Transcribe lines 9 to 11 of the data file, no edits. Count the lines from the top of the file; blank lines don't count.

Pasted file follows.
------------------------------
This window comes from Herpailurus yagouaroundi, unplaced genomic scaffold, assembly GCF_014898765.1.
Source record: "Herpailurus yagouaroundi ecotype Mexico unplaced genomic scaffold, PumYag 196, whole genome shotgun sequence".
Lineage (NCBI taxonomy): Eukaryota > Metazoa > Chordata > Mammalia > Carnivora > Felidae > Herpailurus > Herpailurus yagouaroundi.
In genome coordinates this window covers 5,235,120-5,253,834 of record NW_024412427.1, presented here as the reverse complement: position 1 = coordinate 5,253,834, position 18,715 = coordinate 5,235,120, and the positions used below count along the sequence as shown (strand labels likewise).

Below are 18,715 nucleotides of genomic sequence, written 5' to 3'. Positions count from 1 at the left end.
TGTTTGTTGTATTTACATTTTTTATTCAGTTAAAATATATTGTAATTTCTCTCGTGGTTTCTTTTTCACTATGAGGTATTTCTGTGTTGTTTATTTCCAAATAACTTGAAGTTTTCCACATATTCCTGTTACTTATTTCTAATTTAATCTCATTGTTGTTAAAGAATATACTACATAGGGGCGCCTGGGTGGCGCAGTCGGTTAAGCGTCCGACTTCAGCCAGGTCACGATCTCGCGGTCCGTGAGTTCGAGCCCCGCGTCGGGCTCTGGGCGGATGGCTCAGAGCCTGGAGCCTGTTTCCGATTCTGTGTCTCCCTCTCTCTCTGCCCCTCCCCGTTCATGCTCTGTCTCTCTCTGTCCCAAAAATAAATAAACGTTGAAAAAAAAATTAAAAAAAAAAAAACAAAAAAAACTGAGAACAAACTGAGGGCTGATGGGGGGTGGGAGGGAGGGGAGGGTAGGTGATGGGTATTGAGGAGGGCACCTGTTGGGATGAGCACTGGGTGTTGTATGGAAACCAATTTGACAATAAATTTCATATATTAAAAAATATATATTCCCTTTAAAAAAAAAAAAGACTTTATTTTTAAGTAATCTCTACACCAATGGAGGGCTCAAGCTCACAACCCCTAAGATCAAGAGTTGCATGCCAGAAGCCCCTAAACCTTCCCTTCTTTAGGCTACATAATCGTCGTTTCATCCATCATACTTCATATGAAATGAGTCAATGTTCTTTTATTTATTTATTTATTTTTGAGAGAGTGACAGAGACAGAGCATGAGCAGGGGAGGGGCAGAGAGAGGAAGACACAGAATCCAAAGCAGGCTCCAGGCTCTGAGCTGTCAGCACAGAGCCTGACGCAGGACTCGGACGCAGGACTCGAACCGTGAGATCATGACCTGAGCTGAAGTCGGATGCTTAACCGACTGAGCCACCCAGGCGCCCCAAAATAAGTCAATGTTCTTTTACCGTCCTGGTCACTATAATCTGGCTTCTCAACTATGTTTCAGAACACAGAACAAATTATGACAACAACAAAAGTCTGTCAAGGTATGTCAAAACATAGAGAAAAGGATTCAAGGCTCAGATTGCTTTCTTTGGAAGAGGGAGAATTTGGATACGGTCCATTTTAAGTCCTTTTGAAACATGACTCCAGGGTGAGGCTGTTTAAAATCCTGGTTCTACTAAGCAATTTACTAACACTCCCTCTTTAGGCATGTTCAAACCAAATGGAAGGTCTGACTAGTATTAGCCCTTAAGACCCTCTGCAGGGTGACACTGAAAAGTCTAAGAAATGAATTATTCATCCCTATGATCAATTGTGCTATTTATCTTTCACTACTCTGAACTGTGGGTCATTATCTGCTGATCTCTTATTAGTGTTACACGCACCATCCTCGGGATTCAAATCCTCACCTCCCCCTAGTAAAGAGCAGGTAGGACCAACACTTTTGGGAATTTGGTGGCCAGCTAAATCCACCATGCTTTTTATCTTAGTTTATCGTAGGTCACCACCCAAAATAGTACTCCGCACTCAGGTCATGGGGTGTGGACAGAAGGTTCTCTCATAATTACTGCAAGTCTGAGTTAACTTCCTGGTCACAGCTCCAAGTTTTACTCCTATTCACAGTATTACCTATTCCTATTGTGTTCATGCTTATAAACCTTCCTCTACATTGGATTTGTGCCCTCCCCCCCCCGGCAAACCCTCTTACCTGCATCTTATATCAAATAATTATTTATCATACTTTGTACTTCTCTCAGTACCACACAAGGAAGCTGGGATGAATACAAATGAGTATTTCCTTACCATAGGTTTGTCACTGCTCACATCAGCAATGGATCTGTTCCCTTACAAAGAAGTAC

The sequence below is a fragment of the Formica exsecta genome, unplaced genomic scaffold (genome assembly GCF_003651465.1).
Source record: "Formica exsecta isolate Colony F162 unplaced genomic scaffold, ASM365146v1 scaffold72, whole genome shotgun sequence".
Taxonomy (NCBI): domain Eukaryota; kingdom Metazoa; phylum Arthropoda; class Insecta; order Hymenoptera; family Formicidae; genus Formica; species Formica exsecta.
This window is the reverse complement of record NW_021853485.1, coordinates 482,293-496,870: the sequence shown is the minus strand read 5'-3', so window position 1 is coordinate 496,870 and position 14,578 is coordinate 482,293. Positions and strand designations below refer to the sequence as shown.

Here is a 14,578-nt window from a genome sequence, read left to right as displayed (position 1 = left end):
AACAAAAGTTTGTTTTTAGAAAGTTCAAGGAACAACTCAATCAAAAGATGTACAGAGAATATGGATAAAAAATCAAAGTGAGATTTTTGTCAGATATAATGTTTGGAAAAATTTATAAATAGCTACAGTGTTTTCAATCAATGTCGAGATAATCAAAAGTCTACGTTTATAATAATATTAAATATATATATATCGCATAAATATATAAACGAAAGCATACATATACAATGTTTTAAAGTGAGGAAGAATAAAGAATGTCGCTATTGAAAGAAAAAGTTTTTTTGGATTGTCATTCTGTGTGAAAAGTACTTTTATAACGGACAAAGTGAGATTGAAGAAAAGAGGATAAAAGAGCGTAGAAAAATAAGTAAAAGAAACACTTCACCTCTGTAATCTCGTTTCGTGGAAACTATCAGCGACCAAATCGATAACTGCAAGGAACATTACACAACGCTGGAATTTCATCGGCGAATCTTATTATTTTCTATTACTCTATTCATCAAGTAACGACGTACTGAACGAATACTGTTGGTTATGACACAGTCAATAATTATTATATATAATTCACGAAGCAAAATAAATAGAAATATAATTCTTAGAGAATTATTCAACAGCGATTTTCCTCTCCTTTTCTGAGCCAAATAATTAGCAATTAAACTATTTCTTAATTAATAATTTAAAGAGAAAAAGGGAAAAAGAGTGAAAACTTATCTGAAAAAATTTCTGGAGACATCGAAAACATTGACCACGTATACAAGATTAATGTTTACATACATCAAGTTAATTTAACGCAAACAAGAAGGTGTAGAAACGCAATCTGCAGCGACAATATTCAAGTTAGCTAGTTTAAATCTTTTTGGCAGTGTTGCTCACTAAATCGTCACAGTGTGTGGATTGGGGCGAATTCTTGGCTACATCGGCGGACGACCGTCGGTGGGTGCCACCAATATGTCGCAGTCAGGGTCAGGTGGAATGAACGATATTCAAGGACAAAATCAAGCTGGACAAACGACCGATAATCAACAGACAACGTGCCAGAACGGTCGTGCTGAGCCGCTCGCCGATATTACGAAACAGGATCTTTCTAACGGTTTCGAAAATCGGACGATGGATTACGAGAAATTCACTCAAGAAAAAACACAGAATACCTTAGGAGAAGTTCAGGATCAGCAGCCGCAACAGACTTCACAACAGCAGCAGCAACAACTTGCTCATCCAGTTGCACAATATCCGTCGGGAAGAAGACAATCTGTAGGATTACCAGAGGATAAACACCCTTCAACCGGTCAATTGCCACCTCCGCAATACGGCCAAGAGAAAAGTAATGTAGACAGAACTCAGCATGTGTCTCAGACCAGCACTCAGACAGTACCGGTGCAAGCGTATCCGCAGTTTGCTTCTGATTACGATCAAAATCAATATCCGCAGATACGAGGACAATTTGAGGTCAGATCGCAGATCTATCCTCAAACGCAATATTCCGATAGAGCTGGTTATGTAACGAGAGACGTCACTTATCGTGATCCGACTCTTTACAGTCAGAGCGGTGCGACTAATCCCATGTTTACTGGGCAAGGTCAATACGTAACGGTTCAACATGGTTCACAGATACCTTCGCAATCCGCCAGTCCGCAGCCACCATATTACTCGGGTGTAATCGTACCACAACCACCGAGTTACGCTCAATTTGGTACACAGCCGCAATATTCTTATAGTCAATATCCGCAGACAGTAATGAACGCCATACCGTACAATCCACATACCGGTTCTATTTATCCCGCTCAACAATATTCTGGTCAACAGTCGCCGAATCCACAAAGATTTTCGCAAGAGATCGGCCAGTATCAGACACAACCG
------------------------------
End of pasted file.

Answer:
Taxonomy (NCBI): domain Eukaryota; kingdom Metazoa; phylum Arthropoda; class Insecta; order Hymenoptera; family Formicidae; genus Formica; species Formica exsecta.
This window is the reverse complement of record NW_021853485.1, coordinates 482,293-496,870: the sequence shown is the minus strand read 5'-3', so window position 1 is coordinate 496,870 and position 14,578 is coordinate 482,293. Positions and strand designations below refer to the sequence as shown.

Here is a 14,578-nt window from a genome sequence, read left to right as displayed (position 1 = left end):